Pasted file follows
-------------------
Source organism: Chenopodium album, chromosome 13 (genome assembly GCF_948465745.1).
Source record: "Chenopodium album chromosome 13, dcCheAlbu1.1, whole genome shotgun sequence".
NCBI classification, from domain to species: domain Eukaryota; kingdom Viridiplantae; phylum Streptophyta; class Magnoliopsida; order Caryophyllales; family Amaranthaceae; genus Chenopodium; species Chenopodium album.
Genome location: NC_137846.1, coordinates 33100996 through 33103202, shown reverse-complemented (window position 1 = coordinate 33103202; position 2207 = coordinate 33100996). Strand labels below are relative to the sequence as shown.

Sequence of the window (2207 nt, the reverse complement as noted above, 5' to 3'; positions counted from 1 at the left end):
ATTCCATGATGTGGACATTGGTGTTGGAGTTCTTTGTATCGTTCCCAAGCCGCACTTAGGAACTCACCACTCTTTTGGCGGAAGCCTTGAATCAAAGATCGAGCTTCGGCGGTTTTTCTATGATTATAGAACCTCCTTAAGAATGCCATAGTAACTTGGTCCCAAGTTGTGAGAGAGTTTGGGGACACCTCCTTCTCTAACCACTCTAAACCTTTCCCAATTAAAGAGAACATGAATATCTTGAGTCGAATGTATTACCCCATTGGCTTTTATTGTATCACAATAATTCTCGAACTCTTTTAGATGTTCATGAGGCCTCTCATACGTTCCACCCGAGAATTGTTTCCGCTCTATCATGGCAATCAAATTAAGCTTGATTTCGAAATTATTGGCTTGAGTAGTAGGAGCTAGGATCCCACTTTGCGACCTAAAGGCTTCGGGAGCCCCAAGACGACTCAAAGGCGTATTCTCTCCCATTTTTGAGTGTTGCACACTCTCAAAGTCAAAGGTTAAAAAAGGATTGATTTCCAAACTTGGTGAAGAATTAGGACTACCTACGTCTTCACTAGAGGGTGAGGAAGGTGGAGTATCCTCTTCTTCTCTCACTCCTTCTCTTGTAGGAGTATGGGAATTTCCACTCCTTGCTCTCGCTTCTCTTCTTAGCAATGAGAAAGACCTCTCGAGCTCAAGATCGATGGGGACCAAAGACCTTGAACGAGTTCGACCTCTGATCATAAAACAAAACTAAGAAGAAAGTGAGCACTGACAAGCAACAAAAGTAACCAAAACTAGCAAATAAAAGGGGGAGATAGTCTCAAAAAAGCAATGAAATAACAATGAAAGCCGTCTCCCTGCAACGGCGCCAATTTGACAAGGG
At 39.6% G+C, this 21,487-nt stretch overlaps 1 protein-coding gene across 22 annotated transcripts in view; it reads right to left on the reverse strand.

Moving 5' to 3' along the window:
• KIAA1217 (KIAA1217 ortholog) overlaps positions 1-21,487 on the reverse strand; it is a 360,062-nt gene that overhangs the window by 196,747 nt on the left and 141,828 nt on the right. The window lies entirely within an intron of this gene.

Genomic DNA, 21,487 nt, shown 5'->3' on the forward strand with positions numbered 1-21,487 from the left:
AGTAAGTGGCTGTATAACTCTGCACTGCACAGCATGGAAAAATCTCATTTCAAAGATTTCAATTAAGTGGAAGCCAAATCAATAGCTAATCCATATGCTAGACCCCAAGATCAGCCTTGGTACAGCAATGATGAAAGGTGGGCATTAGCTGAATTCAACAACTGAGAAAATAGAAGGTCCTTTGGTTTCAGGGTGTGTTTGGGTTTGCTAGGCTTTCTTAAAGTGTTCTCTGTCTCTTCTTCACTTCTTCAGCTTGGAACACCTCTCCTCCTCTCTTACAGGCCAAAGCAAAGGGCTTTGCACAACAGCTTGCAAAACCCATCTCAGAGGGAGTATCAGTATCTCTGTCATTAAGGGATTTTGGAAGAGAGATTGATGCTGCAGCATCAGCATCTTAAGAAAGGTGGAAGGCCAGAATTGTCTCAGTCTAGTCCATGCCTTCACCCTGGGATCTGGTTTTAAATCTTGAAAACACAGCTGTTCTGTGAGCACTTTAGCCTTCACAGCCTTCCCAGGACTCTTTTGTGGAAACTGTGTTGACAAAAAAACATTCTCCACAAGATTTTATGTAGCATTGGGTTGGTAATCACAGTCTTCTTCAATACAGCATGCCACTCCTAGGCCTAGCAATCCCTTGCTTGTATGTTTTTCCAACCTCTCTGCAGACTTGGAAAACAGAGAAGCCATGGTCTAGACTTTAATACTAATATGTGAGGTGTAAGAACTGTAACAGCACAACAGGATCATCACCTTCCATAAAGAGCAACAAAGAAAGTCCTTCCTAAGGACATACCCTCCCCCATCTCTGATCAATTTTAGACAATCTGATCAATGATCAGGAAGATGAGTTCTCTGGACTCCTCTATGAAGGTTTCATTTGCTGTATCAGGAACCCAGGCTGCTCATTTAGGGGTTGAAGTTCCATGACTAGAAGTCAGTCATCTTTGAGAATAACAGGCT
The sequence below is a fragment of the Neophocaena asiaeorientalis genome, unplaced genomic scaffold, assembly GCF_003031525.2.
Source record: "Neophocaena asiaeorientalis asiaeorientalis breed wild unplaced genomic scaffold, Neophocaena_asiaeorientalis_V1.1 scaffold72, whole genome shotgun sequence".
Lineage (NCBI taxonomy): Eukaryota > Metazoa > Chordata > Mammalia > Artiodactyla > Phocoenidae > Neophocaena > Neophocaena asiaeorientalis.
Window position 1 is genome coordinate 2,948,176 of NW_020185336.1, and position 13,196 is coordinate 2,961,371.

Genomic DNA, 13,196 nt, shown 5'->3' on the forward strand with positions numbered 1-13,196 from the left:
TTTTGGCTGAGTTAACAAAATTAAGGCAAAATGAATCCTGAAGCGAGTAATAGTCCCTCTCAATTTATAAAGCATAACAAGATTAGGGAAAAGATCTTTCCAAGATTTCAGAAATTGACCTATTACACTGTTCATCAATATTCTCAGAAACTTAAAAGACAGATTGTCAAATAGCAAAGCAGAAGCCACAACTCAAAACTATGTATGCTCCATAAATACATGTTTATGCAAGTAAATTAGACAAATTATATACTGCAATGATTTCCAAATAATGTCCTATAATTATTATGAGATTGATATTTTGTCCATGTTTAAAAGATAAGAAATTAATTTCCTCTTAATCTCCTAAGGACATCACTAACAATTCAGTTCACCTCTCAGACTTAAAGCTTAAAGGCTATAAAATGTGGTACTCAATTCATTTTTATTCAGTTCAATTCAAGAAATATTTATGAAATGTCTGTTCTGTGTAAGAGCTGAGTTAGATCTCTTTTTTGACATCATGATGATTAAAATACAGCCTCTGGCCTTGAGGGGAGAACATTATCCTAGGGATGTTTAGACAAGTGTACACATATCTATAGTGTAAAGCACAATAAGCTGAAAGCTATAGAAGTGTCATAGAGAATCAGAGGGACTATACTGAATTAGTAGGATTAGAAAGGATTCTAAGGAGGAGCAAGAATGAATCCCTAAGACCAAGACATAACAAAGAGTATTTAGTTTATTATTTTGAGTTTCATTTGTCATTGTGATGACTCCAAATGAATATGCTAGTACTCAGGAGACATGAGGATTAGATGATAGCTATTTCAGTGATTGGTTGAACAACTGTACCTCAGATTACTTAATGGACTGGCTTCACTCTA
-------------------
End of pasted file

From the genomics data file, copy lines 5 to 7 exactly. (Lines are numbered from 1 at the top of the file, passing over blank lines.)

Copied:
Sequence of the window (2207 nt, the reverse complement as noted above, 5' to 3'; positions counted from 1 at the left end):
ATTCCATGATGTGGACATTGGTGTTGGAGTTCTTTGTATCGTTCCCAAGCCGCACTTAGGAACTCACCACTCTTTTGGCGGAAGCCTTGAATCAAAGATCGAGCTTCGGCGGTTTTTCTATGATTATAGAACCTCCTTAAGAATGCCATAGTAACTTGGTCCCAAGTTGTGAGAGAGTTTGGGGACACCTCCTTCTCTAACCACTCTAAACCTTTCCCAATTAAAGAGAACATGAATATCTTGAGTCGAATGTATTACCCCATTGGCTTTTATTGTATCACAATAATTCTCGAACTCTTTTAGATGTTCATGAGGCCTCTCATACGTTCCACCCGAGAATTGTTTCCGCTCTATCATGGCAATCAAATTAAGCTTGATTTCGAAATTATTGGCTTGAGTAGTAGGAGCTAGGATCCCACTTTGCGACCTAAAGGCTTCGGGAGCCCCAAGACGACTCAAAGGCGTATTCTCTCCCATTTTTGAGTGTTGCACACTCTCAAAGTCAAAGGTTAAAAAAGGATTGATTTCCAAACTTGGTGAAGAATTAGGACTACCTACGTCTTCACTAGAGGGTGAGGAAGGTGGAGTATCCTCTTCTTCTCTCACTCCTTCTCTTGTAGGAGTATGGGAATTTCCACTCCTTGCTCTCGCTTCTCTTCTTAGCAATGAGAAAGACCTCTCGAGCTCAAGATCGATGGGGACCAAAGACCTTGAACGAGTTCGACCTCTGATCATAAAACAAAACTAAGAAGAAAGTGAGCACTGACAAGCAACAAAAGTAACCAAAACTAGCAAATAAAAGGGGGAGATAGTCTCAAAAAAGCAATGAAATAACAATGAAAGCCGTCTCCCTGCAACGGCGCCAATTTGACAAGGG
At 39.6% G+C, this 21,487-nt stretch overlaps 1 protein-coding gene across 22 annotated transcripts in view; it reads right to left on the reverse strand.